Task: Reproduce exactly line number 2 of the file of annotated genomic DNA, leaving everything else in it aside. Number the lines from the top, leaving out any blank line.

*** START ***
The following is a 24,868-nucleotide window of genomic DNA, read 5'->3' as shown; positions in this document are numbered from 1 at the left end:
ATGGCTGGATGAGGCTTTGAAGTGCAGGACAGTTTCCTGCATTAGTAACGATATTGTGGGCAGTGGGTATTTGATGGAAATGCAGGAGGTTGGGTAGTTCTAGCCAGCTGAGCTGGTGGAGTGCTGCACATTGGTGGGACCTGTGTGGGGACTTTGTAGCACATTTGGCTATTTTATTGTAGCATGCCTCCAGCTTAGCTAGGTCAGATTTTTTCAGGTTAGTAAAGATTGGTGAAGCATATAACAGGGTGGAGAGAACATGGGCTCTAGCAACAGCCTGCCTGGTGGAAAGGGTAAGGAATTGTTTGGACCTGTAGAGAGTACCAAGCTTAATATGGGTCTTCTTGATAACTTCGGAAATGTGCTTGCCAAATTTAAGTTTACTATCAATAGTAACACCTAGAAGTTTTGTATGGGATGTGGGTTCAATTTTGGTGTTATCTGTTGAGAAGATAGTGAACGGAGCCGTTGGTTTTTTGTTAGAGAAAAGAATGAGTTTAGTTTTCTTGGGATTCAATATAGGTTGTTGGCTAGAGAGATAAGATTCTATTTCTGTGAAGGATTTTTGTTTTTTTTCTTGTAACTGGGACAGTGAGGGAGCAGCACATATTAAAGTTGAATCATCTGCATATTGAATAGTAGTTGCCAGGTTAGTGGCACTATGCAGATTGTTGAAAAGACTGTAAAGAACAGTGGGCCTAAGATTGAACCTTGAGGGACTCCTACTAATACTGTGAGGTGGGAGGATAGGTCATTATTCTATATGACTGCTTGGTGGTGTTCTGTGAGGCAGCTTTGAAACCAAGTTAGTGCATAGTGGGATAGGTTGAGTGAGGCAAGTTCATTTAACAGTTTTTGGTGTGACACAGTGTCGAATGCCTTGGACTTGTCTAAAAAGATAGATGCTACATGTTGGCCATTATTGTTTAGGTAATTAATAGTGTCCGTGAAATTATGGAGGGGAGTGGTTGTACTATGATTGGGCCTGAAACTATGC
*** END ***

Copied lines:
ATGGCTGGATGAGGCTTTGAAGTGCAGGACAGTTTCCTGCATTAGTAACGATATTGTGGGCAGTGGGTATTTGATGGAAATGCAGGAGGTTGGGTAGTTCTAGCCAGCTGAGCTGGTGGAGTGCTGCACATTGGTGGGACCTGTGTGGGGACTTTGTAGCACATTTGGCTATTTTATTGTAGCATGCCTCCAGCTTAGCTAGGTCAGATTTTTTCAGGTTAGTAAAGATTGGTGAAGCATATAACAGGGTGGAGAGAACATGGGCTCTAGCAACAGCCTGCCTGGTGGAAAGGGTAAGGAATTGTTTGGACCTGTAGAGAGTACCAAGCTTAATATGGGTCTTCTTGATAACTTCGGAAATGTGCTTGCCAAATTTAAGTTTACTATCAATAGTAACACCTAGAAGTTTTGTATGGGATGTGGGTTCAATTTTGGTGTTATCTGTTGAGAAGATAGTGAACGGAGCCGTTGGTTTTTTGTTAGAGAAAAGAATGAGTTTAGTTTTCTTGGGATTCAATATAGGTTGTTGGCTAGAGAGATAAGATTCTATTTCTGTGAAGGATTTTTGTTTTTTTTCTTGTAACTGGGACAGTGAGGGAGCAGCACATATTAAAGTTGAATCATCTGCATATTGAATAGTAGTTGCCAGGTTAGTGGCACTATGCAGATTGTTGAAAAGACTGTAAAGAACAGTGGGCCTAAGATTGAACCTTGAGGGACTCCTACTAATACTGTGAGGTGGGAGGATAGGTCATTATTCTATATGACTGCTTGGTGGTGTTCTGTGAGGCAGCTTTGAAACCAAGTTAGTGCATAGTGGGATAGGTTGAGTGAGGCAAGTTCATTTAACAGTTTTTGGTGTGACACAGTGTCGAATGCCTTGGACTTGTCTAAAAAGATAGATGCTACATGTTGGCCATTATTGTTTAGGTAATTAATAGTGTCCGTGAAATTATGGAGGGGAGTGGTTGTACTATGATTGGGCCTGAAACTATGC